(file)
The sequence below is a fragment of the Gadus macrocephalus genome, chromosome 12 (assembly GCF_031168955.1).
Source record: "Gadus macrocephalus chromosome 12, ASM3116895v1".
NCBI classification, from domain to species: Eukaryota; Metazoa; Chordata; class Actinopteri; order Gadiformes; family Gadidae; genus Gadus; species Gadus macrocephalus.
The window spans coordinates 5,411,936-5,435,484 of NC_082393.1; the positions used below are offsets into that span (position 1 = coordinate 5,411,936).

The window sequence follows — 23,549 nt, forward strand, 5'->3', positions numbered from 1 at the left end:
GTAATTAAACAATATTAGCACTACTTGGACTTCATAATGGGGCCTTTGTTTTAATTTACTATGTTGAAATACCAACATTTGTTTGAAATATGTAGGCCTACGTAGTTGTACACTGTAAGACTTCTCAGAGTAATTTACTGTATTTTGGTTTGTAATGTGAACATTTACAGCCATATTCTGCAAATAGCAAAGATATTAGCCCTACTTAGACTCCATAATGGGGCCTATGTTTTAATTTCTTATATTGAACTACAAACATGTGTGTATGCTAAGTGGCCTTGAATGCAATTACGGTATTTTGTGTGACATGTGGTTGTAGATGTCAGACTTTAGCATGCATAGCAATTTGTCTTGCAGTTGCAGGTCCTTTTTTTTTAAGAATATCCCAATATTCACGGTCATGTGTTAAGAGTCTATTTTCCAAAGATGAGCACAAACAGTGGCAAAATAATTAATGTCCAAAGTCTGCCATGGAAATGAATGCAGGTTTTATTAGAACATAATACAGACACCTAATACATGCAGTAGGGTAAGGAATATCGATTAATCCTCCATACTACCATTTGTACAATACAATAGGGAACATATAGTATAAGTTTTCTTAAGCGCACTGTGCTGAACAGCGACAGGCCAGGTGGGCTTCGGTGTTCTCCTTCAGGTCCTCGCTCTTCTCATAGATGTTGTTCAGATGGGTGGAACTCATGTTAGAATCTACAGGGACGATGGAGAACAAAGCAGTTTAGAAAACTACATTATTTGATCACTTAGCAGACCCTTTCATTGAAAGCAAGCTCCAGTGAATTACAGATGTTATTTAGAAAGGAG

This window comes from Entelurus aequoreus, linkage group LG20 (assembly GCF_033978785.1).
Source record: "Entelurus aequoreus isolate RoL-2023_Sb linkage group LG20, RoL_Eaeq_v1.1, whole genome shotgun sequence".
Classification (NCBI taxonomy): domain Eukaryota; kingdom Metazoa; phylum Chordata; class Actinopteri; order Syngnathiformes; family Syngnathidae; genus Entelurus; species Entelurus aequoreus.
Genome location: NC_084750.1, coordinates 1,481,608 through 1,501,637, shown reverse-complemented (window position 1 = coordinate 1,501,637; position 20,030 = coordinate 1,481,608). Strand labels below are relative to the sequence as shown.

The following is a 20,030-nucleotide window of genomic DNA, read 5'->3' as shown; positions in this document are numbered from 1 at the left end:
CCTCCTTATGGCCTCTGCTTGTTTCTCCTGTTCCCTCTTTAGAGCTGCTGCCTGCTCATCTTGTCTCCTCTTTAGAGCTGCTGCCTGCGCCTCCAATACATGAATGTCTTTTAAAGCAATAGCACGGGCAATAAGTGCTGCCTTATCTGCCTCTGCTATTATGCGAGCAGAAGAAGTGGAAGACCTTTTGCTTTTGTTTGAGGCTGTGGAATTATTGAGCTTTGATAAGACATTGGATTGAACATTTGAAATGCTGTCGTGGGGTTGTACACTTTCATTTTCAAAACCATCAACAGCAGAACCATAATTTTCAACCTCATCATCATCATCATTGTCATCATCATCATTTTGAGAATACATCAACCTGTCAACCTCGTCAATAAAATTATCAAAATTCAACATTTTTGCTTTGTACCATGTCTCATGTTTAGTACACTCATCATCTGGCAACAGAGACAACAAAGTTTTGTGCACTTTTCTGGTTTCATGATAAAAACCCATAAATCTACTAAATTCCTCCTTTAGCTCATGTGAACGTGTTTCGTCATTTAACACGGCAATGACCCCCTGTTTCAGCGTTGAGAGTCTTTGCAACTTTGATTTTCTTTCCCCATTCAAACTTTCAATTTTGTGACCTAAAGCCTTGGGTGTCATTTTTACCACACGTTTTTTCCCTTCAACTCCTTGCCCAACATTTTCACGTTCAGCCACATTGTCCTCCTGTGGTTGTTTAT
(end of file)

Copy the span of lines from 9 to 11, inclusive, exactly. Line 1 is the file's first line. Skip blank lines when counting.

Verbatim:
Classification (NCBI taxonomy): domain Eukaryota; kingdom Metazoa; phylum Chordata; class Actinopteri; order Syngnathiformes; family Syngnathidae; genus Entelurus; species Entelurus aequoreus.
Genome location: NC_084750.1, coordinates 1,481,608 through 1,501,637, shown reverse-complemented (window position 1 = coordinate 1,501,637; position 20,030 = coordinate 1,481,608). Strand labels below are relative to the sequence as shown.

The following is a 20,030-nucleotide window of genomic DNA, read 5'->3' as shown; positions in this document are numbered from 1 at the left end: